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Claws out! BMW’s restyled M3 and M4 just got even more ferocious

The kind is dead … long live the king!

The new M3 and its coupe sibling, the M4, have just received a limited debut.

When we covered the release of the new Ford Mustang last week, I thought it would be hard for another carmaker to top, in terms of excitement and importance. But BMW is certainly doing its best. After all, the M3 doesn’t just have the reputation of being consistently the best driving sedan on the market, it also started the whole concept of the super-sedan.

The complete details aren’t out yet, but BMW will be debuting the full car at the North American International Auto Show in Detroit. The cars themselves will go on sale as 2015 models late in the summer of 2014.

So, without further ado, let’s see what the Bavarians have for us.

Engines & Transmission

The big news will come as a relief to Bimmer purists: the M Division has gone back to an inline-six cylinder. The V8 in the last generation was astounding, but, still, an M3 without a straight-six never seemed quite right.

The brand-new 3.0-liter six cylinder in the new M3 and M4 comes with two mono-scroll fast response turbochargers, hence the inventive name ‘M TwinPower Turbo’. This engine is an awesome combination of high-end and old school; and it’s good for 425 horsepower and 406 pound feet of torque. The impressive thing is not so much the power but the range over which it is delivered. The max torque figure is achieved all the way from 1,850 rpm up to 5,500 rpm. Don’t be sad when you get up to 5,500 rpm, though, because from 5,500 and up, you get the max power figure.

Image used with permission by copyright holder

All this power and torque in a package that weighs 10 kilos lighter than the previous V8 … wowza.

The wild thing about this is that BMW used that V8 for all of six years. Meanwhile, GM is still using a small-block V8 that was designed by Methuselah.

Along with new engines, comes with two new transmission options. The manual is a pretty standard six-speed. The main feature of note is the power-blipping system that matches the engine speed to the new gear as the driver selects it.

The fancier, more complicated option is a seven-speed dual clutch box. The most impressive feature of this transmission is that the power never needs to come off, even in the middle of a gear change. This explains why the DCT transmission can manage a 0-60 sprint in just 3.9 seconds, 0.2 seconds faster than the manual.


BMW’s M division paid a nearly autistic amount of attention to lightening the new M3. The shiny carbon fiber roof  is the most obvious signs of these efforts But the stuff that really counts is mostly invisible.

The Bimmer boys built as much of the M3 and M4 from aluminum as the money men would allow. Everything from the multi-link rear suspension, to much of the bodywork, has been forged from high-grade aluminum by, what I can only assume is, BMW’s special cadre of perfectionist dwarves.

The focus on lightness and the inline twin-turbo six mark a return to the simple, straightforward origin of the M3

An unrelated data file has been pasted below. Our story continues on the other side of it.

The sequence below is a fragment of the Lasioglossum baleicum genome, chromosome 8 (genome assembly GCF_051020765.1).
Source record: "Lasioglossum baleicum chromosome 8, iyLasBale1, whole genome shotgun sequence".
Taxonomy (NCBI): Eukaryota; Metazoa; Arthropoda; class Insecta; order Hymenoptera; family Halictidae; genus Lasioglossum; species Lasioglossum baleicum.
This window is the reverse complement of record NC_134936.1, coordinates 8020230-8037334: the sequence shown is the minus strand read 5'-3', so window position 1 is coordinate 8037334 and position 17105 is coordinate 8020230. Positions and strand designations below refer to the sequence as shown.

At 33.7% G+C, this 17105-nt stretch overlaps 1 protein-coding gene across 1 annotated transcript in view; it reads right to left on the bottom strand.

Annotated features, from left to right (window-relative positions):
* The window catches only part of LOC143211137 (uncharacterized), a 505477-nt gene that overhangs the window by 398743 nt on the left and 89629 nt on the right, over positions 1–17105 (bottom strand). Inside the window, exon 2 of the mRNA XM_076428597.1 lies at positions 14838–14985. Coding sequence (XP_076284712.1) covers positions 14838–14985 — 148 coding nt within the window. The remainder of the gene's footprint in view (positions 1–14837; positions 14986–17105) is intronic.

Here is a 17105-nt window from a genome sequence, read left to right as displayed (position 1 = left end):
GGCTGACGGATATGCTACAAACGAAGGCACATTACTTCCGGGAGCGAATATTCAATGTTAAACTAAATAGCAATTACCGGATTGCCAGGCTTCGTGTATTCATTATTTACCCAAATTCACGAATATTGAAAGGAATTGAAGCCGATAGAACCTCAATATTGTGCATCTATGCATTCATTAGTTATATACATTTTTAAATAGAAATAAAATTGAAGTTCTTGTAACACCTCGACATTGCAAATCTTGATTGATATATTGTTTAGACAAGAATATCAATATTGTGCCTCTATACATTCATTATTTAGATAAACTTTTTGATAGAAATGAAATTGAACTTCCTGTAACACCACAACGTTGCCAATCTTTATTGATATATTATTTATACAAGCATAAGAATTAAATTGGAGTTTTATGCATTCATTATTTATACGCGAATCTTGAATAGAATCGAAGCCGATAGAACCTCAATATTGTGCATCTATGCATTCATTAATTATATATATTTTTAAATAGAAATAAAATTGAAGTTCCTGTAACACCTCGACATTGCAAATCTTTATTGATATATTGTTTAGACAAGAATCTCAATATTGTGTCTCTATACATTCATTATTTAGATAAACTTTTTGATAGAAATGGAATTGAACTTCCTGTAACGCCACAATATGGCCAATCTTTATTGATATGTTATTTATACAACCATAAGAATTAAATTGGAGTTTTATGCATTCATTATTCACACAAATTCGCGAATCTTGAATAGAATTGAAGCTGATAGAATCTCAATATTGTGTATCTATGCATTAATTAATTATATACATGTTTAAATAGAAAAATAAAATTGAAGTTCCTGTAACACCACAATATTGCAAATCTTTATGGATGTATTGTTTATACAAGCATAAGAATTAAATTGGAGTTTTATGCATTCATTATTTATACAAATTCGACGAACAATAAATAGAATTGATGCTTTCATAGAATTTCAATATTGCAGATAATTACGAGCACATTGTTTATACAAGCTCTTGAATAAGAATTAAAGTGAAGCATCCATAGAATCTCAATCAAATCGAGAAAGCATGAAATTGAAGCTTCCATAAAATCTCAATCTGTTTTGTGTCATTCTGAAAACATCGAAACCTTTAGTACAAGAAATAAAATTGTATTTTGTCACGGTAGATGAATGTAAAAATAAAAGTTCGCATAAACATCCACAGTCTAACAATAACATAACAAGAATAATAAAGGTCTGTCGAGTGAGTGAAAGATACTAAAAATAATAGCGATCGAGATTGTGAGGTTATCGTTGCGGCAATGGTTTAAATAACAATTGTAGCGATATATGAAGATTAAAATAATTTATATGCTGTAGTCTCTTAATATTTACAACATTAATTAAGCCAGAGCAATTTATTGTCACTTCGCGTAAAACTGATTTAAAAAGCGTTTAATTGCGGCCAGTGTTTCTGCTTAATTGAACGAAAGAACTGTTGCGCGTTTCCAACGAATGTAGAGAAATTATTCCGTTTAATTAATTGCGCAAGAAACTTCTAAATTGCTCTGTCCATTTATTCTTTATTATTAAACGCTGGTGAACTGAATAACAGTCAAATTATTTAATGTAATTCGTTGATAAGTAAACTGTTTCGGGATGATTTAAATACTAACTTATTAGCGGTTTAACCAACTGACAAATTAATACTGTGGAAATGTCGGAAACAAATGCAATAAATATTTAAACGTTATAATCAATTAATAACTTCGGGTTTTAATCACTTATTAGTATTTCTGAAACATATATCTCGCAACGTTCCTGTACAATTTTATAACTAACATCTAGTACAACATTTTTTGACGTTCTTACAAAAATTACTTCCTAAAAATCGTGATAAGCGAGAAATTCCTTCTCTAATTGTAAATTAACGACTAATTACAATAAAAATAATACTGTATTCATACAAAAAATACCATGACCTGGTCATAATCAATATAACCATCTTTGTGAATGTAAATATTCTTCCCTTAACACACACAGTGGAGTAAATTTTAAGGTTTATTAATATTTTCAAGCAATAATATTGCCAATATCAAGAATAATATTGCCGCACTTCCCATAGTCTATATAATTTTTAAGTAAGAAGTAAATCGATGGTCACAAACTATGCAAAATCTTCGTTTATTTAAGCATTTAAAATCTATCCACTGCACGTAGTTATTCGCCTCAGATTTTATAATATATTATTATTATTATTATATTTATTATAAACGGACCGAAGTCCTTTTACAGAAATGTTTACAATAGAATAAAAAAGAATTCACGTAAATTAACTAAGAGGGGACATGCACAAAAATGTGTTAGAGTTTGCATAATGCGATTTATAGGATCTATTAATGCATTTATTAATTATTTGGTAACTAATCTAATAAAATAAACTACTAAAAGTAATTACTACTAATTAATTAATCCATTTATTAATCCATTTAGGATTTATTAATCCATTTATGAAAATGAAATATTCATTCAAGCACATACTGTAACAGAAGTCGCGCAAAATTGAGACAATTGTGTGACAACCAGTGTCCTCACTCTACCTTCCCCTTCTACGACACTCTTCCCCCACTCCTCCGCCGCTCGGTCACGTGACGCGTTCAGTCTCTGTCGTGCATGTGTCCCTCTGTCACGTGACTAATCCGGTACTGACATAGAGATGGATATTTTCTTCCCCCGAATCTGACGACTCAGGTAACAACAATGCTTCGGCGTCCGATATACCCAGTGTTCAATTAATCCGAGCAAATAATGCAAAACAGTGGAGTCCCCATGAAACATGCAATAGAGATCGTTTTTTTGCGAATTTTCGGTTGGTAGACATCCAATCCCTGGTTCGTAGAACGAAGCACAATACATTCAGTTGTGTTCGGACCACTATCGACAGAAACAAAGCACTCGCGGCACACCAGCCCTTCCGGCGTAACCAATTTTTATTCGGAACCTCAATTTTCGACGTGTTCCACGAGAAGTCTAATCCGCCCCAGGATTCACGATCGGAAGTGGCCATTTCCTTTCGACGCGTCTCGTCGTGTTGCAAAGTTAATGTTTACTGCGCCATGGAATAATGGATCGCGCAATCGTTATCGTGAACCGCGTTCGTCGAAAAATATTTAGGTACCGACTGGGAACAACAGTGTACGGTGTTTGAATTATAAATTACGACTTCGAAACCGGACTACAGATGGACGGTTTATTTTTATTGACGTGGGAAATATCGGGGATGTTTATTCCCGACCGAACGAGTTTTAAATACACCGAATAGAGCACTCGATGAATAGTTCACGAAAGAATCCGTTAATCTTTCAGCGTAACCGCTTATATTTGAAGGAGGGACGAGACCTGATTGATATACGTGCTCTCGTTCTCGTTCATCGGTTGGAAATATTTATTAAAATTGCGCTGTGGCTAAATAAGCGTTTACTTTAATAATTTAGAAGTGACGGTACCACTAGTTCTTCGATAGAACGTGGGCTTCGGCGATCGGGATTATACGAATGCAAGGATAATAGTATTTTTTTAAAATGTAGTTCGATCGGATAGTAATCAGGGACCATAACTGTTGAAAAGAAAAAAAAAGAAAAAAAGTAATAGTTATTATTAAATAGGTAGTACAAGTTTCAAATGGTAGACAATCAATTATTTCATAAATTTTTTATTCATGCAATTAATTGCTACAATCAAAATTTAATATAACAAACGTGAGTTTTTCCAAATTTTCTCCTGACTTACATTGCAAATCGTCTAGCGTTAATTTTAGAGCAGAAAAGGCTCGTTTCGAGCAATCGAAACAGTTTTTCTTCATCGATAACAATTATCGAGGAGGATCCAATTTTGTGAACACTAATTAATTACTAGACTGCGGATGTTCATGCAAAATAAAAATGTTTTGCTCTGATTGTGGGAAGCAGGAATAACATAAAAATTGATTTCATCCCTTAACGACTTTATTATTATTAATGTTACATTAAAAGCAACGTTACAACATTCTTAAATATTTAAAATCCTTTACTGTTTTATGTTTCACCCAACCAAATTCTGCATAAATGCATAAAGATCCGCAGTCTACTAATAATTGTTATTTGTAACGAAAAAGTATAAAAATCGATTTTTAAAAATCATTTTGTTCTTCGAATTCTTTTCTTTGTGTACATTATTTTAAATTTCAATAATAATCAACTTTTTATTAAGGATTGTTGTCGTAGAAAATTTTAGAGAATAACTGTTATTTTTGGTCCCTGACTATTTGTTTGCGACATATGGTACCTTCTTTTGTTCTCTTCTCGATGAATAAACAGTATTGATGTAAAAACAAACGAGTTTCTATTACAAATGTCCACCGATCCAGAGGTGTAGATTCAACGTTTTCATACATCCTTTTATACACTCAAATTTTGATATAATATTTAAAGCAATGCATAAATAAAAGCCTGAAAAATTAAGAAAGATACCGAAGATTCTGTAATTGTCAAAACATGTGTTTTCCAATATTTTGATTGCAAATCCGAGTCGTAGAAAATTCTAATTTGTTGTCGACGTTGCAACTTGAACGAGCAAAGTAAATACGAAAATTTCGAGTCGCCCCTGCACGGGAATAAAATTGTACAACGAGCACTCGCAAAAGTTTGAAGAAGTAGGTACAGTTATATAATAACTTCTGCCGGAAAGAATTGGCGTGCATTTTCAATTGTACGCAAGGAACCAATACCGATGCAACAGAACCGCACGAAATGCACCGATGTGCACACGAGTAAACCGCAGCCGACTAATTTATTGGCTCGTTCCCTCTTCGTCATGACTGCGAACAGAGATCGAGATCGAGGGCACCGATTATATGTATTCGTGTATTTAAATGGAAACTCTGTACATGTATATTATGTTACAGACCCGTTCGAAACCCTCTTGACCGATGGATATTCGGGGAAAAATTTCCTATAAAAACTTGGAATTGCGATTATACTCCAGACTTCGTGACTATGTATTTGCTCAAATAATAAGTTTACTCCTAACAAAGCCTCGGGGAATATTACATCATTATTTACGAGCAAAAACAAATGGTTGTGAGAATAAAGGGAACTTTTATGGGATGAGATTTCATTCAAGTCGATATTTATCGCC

The results of all of this lightening is that the new car weighs in at just under 1500 kilos, 80 less than its predecessor.

When paired with the new differential, which uses multiple plates and black magic to constantly alter the slip between the two wheels, we can expect the new M3 and M4 to do even better than its predecessors.

The only potential downside in all of this is that BMW has fallen from grace and is using electric power steering. BMW claims that this adjustable system matches the feel and precision of a mechanical system. Of course Bimmer would say that. At least so far, no automaker’s electric power steering has lived up to the hype. They all feel wooden and disconnected. But if anyone is going to be able to sort this out, it is BMW’s M Division.

Styling and Design

The M3 and M4 represent stylistic evolutions from the last generation of the 3 Series. This isn’t surprising, given that BMW’s styling department tends to move slower than continental drift.

That being said, the current design is damn good. The cars are aggressive and exciting looking, but not so wild that the rich doctors and dentists who will buy the Teutonic twins will be driven away.

Image used with permission by copyright holder

As you would expect, the interior is a wash of leather and high-end synthetics. The centerpieces of the interior are the contoured seats. Design to give the maximum support and comfort even when undergoing even the friskiest maneuvering.

The technology is all focused through the latest version of iDrive.

BMW says that you should get a lot of standard equipment, but this is the one place that I won’t believe it until I see it. Historically BMW gives you the seats as standards, but if you want frills like carpets, or, say, windshield wipers, you are going to shell out extra.

Bottom line

Even if you do have to sell a kidney to afford the sunroof and technology package, chances are you won’t regret it. BMW just doesn’t make bad cars, and, from what we now know about the M3 and M4, the latest Ms won’t be exceptions to this rule.

The focus on lightness and the inline twin-turbo six mark a return to the simple, straightforward origin of the M3.

I, for one, am looking forward to seeing and hearing these Bavarian screamers in person. They may not have quite the same visual thrill or flair as an AMG Mercedes or an SRT Charger but nothing drives or feels quite like the daddy, the original, the M3.  

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Peter Braun
Former Digital Trends Contributor
Peter is a freelance contributor to Digital Trends and almost a lawyer. He has loved thinking, writing and talking about cars…
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